How to Get Buy-In From Your Team Using These Subtle Techniques

Managers are faced with many challenges, but among the hardest, is getting their employees to embrace change. Whether they are trying to win new business, implement new strategies, or convince their team that their solution will work, persuading a team can be an uphill battle. People are creatures of habit so it’s not always easy to get employees to buy into new ideas. So, what can be done to increase your chances of getting employees to comply? Here are a few subtle techniques that can help you persuade and influence your team.

Make it Worth Their Time
People tend to have the “what’s in it for me?” attitude when it comes to change. When you are trying to persuade someone to buy into your ideas, you must talk about what’s in it for them. You need to have concrete examples of how your ideas are going to benefit your team. It doesn’t take much convincing if people think they are getting something beneficial out of it.

Give People Free Will
If there’s one thing employees hate, it’s working for a boss who acts like a dictator. Managers who make demands rarely get their employees motivated about their ideas. If you want to get someone to buy into your ideas, you can’t be obvious about it. Otherwise, people are going to push back because they feel like they have lost their free will to make their own decisions. For example, if you want to get your team to buy into the idea that you should have team lunches once a week, you might say to them, “It’s nice that we have so many restaurants close by for a quick lunch. I mean, it would be nice to gather together once a week and chat with each other, but I guess it’s nice for everyone to unplug for a bit each day.” This way, you aren’t forcing the idea of team lunches, but you are sharing your thoughts out loud. This is a subtle technique that is effective for persuading others.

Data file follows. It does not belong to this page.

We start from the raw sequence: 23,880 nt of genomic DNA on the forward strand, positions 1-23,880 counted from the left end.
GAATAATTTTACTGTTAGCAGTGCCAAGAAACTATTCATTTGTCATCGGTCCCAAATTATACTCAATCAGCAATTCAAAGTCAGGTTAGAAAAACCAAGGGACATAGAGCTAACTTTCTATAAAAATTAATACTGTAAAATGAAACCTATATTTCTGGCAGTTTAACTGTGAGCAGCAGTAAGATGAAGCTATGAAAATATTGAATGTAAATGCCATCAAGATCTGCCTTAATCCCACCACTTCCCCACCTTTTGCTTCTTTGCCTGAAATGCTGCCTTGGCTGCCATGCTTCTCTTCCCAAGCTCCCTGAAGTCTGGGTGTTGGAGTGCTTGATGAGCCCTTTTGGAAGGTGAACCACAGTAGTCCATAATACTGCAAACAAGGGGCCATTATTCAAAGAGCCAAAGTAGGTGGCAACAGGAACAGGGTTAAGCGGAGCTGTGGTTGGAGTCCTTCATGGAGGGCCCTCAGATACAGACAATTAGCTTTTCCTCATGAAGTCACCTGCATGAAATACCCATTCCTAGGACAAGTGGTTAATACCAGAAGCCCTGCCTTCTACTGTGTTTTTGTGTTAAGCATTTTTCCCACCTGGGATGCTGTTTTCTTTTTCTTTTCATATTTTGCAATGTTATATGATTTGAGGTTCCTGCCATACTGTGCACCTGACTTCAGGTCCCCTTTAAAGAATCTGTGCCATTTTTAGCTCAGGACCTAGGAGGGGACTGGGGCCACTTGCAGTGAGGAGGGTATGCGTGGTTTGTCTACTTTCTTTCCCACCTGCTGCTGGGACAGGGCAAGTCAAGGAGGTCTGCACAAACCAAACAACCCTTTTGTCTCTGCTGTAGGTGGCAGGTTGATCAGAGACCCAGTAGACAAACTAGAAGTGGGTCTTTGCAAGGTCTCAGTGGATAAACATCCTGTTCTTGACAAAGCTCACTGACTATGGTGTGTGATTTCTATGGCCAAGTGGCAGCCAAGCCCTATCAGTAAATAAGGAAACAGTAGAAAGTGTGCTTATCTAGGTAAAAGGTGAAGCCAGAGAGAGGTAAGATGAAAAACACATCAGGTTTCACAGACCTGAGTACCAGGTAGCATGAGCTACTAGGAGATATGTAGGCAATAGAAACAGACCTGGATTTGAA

Make it Sound Like it was Their Idea
Another great way to influence your team is to make them feel like the idea was theirs from the beginning. For example, if you are trying to convince you team to implement a new work strategy, you could say something like, “I know you have always wanted to make this process more efficient and this would be a great way for you to finally get this task done faster.” Instead of telling people what you want them to do, this empowers them and makes them feel like it was their idea.

Focus on Them
It’s not common for people to go the extra mile for someone they don’t like. Therefore, it’s best to get your employees on your side. You can do this by taking a genuine interest in them and making it a point to ask about their family, pets, hobbies, vacations, and dreams. If you simply give people a chance to talk about themselves, they are more likely to develop a personal relationship with you. Then, when it comes time for a change, they are more likely to buy into your ideas because they like you.